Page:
Awesome updates from Best Friends Network Partners

Smiling red heeler type dog wearing a collar
These stories about dogs, cats, and a unicorn (yes, you read that right) are sure to lift your spirits.
By Liz Finch

Every single day, our Best Friends Network Partners make a difference for animals in so many ways. With shelter and rescue group partners in all 50 states, there’s a lot of good news to share. So, here are a few recent highlights from around the country. From a family including a daughter with special needs who adopted a dog with limited vision, to a shelter in Los Angeles that made it possible for a young girl to adopt a unicorn, these stories will definitely put a smile on your face.

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1. One unicorn permit, please

Seven-year-old Madeline wanted to adopt a unicorn, but first there was something very important she had to do: get a permit to legally keep such a magical creature. The staff at Los Angeles County Animal Care and Control were happy to assist, giving Madeline a license once she agreed to polish her pet’s horn once a month and make sure the unicorn has regular access to moonbeams, rainbows, and watermelon. Best of all, thanks to the new Madeline’s Magical Unicorn Fund, anyone who wishes to adopt one of the legendary beasts can do so legally, with the proper license and tag to prove it.

2. Shelter teamwork makes the dream work

When Fountain and her kittens (Sod, Thatch, Brick, and Border) needed help, it wasn’t just one animal rescue organization that came to their aid. First, the feline family landed at Knox-Whitley Humane Association in Kentucky, where the staff jumped in to care for them. Then, when the shelter started to get too crowded and the cats were at risk of getting sick, Wisconsin’s Shelter from the Storm Animal Rescue stepped up to take them in. Finally, Best Friends awarded a grant to Shelter from the Storm to cover the costs of veterinary care and transporting Fountain and her kittens between the two shelters. The result of all that teamwork? Today, all five kitties are in loving homes.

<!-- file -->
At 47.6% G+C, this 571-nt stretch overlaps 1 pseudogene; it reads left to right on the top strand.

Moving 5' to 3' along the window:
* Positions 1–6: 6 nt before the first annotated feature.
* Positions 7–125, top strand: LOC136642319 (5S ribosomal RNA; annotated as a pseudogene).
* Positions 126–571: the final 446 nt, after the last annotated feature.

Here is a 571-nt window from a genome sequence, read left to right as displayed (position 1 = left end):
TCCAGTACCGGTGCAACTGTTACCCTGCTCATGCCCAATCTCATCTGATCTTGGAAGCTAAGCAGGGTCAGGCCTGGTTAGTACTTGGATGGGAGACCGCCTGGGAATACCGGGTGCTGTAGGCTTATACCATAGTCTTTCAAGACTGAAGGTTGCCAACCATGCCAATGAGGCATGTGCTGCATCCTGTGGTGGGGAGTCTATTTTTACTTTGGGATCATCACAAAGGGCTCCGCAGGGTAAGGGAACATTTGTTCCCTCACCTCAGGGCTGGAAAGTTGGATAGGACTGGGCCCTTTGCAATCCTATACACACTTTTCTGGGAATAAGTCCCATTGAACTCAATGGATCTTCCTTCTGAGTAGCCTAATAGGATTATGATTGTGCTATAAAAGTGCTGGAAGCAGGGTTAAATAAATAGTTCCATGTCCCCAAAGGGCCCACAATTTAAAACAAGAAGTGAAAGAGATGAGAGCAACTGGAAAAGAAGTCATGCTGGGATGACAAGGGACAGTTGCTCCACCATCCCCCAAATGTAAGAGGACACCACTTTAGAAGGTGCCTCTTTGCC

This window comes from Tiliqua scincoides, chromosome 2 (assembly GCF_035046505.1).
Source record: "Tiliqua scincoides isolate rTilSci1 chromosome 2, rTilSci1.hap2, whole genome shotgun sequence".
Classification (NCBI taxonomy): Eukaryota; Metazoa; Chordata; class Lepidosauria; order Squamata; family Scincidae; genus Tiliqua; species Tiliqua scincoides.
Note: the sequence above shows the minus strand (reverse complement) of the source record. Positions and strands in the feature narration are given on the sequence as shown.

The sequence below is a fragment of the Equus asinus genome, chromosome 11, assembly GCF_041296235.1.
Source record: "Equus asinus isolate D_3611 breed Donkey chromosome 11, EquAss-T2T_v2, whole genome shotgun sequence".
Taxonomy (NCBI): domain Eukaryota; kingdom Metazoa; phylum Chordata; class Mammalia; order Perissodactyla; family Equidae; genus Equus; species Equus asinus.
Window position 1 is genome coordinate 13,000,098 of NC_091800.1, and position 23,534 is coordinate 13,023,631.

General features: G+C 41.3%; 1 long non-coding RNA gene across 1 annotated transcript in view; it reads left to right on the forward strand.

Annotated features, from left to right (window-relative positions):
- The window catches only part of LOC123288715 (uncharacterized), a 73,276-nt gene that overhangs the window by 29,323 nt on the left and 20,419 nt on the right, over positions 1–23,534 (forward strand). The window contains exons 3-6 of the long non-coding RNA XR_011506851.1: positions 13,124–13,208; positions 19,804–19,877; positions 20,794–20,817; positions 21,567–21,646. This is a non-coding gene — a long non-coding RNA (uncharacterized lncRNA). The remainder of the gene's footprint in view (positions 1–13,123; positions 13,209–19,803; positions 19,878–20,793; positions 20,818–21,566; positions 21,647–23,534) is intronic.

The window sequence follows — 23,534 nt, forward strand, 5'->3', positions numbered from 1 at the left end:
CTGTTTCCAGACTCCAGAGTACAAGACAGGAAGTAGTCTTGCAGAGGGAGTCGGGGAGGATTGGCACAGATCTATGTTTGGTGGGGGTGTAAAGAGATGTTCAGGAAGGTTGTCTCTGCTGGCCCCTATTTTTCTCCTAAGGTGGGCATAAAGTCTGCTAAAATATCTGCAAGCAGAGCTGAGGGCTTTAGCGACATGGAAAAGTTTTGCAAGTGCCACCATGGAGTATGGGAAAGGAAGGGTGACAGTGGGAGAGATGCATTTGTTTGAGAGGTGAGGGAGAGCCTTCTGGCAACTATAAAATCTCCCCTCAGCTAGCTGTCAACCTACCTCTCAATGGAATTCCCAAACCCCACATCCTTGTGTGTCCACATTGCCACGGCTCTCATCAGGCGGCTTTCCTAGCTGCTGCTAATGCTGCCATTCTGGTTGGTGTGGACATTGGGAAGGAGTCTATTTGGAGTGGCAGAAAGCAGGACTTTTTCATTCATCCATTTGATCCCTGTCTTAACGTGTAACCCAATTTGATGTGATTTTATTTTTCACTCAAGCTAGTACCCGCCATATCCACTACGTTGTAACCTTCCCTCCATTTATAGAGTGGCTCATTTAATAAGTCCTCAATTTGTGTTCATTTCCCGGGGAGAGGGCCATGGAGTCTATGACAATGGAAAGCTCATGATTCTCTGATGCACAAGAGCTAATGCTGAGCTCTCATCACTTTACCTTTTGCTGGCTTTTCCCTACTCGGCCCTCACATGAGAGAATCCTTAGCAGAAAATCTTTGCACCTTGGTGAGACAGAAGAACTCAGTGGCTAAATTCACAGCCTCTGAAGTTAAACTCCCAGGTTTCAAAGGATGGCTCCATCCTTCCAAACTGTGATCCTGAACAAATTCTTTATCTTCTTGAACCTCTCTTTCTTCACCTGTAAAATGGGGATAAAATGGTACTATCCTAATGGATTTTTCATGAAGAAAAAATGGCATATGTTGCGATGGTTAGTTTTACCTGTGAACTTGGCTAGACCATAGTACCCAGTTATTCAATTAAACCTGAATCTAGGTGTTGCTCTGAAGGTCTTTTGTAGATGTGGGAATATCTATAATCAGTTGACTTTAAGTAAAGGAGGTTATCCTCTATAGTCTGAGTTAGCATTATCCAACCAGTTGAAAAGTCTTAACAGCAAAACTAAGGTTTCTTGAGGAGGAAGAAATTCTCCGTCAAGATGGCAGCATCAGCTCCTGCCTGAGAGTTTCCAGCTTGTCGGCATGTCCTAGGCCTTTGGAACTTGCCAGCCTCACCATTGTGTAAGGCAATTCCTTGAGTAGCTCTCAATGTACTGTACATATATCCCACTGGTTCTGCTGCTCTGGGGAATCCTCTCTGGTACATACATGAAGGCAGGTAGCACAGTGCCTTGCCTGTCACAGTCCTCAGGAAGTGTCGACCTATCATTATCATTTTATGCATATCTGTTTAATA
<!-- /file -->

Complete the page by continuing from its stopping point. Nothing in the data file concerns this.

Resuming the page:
3. Scooby-dooby-doo

After Victoria and Justin Hughes said goodbye to Maggie, their beloved senior dog, they weren’t sure they were ready for another furry family member. That is, until they met one-eyed, 1-year-old Scooby at Espanola Humane Society in New Mexico. It didn’t bother them one bit that Scooby was still figuring out how to navigate the world with limited vision. “Our daughter has special needs, so now we sort of specialize in dogs who are a little different or have special needs as well,” Victoria says. “It’s a perfect match.”

4. Cat is home at last

Life is tough when you’re a cat like Mildred, who tends to get a little nippy when she is stressed or scared. It’s a habit that caused her to be returned three times to Helping Hands Humane in Topeka, Kansas. The last time, Mildred also had ringworm. Because the treatment was certain to cause her additional stress, volunteer coordinator Shelby offered to foster her until she was done with the medication. After three weeks, the ringworm was gone and Mildred was adopted — by Shelby, who realized that she didn’t want Mildred to be stressed or scared ever again.

5. Canine history lesson

Like many dogs, Persephone has a mix of good qualities and some that are less desirable. Her destructive streak and tendency to be extremely picky about other pooches fall in the second category. After a year came and went, Persephone had something no other dog at Charlotte-Mecklenberg Animal Services in North Carolina could claim: She had been there longer than any other dog in the shelter’s history.

Determined to put an end to her residency, the shelter staff got her some local news coverage and started featuring her photo every day on social media. Three weeks later, a family who had just moved to town saw her story on the news and agreed to try her out for a few days. And, well, the rest is history.

This article was originally published in the March/April 2023 issue of Best Friends magazine. Want more good news? Become a member and get stories like this six times a year.